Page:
In the last post of my skin series I’m answering that common question,”what are the signs of skin cancer?” and discussing how to check your moles for any worrying changes that should trigger you to see your GP. After all, it’s all well and good knowing how to protect your skin, but if you don’t know what to look out for, how will you know if there’s a problem?
Luckily, when it comes to moles, there’s a fool proof way of checking them which I’m going to share with you today. Most skin cancers can be easily treated if detected early, so you should aim to check your moles each month to pick up any early changes.
It can be quite a task to check all the moles on your body so it’s good to have a systematic way of doing so. That way, you don’t miss anything.
Here’s a simple way of examining all your moles for signs of skin cancer, as recommended by the British Association of Dermatologists:
1) Look in a mirror and carry out a full upper body examination, checking your face, neck and chest right down to your hips. Ask a friend or family member to check your scalp, ears, back and all of the areas you can’t easily see yourself.
2) Check your arms and elbows, including underarms and both sides of your hands.
3) Examine all of your lower body, checking your legs front and back, your feet, soles and even between your toes.
SO, WHAT CHANGES ARE THE SIGNS OF SKIN CANCER?
Us medics like to keep things simple, as demonstrated in this ABCDE approach to checking moles. This is a method for detecting malignant melanoma, the most deadly form of skin cancer, however, there are different forms of skin cancer so if you have any concerns about your skin, get it checked!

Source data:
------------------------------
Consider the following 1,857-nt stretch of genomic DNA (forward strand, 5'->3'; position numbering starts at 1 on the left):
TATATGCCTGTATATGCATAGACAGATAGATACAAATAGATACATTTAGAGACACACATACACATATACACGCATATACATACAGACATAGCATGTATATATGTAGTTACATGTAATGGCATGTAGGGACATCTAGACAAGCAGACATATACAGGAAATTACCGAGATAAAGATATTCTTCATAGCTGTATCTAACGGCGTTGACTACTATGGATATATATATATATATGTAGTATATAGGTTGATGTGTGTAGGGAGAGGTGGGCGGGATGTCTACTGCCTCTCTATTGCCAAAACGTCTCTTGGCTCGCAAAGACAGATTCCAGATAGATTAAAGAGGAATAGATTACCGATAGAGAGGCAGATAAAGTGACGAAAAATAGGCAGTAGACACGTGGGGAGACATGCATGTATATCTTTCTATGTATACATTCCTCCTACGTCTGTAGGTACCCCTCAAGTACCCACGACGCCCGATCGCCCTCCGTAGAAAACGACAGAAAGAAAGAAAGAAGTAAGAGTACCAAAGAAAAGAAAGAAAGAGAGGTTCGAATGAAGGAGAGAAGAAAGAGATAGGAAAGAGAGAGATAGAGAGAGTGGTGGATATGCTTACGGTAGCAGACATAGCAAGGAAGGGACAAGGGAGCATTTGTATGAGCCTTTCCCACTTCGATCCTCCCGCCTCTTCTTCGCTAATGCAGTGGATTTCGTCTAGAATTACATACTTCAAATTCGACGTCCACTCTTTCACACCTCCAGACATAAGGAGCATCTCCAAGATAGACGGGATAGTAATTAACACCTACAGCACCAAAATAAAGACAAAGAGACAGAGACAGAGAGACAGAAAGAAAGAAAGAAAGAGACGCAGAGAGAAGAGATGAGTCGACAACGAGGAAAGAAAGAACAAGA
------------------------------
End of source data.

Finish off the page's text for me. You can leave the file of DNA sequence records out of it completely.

A FOR ASYMMETRY- the two halves of the mole may differ in their shape and not match.
B FOR BORDER- the outside edges of the mole or area may be blurred, and sometimes show notches or look ‘ragged’.
C FOR COLOUR- This may be uneven and patchy. Watch out for new colours appearing. Different shades of black, brown, pink and even purple may be seen.
D FOR DIAMETER– Melanomas will progressively change. If you see any mole, or ‘mole-like’ mark getting bigger over a period of weeks to months, tell your doctor.
E FOR EXPERT- If you’re worried about a changing mole- see your GP. We’ll be able to look at it and either reassure you or refer you on to a dermatologist who are experts at detecting skin cancers to have a closer look.
I hope you’ve found The Skin Series helpful. Whatever you’re up to this summer, have a great time, and remember to wear sunscreen!
PS: Check out the Sun Awareness Campaign by the British Association of Dermatologists for my advice about protecting your skin
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